Programme

(PLEN01)
Open Dialogue Session: A Critical Conversation about Science, Technology, Innovation and Social Progress
Location 011
Date and Start Time 31 August, 2016 at 16:00
Sessions 1

Convenors

  • Saurabh Arora (University of Sussex) email
  • Eden Medina (Indiana University) email
  • Ulrike Felt (University of Vienna) email
  • Johan Schot (University of Sussex) email
  • Andy Stirling (University of Sussex) email

Mail All Convenors

Chair Fred Steward

Short Abstract

A large group of Science, Technology Studies scholars is making a significant contribution to the report Rethinking Society for the 21th Century produced by the International Panel on Social Progress (IPSP; see http://www.ip-socialprogress.org/). The Panel seeks to answer the question whether we can hope for a better society in the context of a very challenging context of a series of system crises, growing inequality and climate change.

Long Abstract

A large group of Science, Technology Studies scholars is making a significant contribution to the report Rethinking Society for the 21th Century produced by the International Panel on Social Progress (IPSP; see http://www.ip-socialprogress.org/). The Panel seeks to answer the question whether we can hope for a better society in the context of a very challenging context of a series of system crises, growing inequality and climate change.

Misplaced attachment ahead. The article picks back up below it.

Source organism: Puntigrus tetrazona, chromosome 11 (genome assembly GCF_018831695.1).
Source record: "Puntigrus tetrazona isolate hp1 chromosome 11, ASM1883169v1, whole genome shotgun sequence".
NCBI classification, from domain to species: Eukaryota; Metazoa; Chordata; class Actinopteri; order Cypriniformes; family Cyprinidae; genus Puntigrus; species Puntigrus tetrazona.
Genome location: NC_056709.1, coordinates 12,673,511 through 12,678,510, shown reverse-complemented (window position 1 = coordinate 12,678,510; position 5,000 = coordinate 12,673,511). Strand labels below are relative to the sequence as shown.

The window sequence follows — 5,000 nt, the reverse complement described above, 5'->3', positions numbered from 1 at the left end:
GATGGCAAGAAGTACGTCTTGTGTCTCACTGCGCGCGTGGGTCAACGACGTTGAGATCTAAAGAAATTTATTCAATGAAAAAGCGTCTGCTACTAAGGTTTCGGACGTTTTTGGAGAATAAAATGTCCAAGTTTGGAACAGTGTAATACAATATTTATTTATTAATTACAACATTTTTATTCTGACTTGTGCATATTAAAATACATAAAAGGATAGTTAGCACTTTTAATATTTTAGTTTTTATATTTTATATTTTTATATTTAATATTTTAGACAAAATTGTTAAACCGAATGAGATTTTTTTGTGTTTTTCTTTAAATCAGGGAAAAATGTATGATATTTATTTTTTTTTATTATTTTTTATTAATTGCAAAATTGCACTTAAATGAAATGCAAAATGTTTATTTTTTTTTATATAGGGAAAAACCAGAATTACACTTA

To answer this question the IPSP has mobilised hundreds of social scientists (including economists) to provide answer and to deliver a report. It will have 22 chapters and address major issues, among other things Social Justice, Inequality, Cities, Jobs, Markets, Finance, Corporations, Democracy, Sexuality, Violence, Wars, Peace and Security, Multiple Directions of Social Progress. In the final chapter the report will discuss contributions of social sciences to policy and institutional change.

The Panel claims that it has no partisan political agenda, but aims at restoring hope in social progress and stimulating intellectual and public debates. This open panel session will contribute to that debate and the development of the report itself. Drafts may be available for comments before the conference. We hope and anticipate many STS scholars will engage with the report and the debate. The contested nature of progress has, of course, been a foundational theme of our field

The session itself will be organized as a critical conversation. After a presentation of the main rationale behind the report and the STS contribution the panel will introduce three samples of the emerging themes. Subsequently the panellists will be open to challenge and engagement with conference participants through a moderated dialogue.

This track is closed to new paper proposals.

Papers

The track has no papers to display. Only accepted papers will be shown here.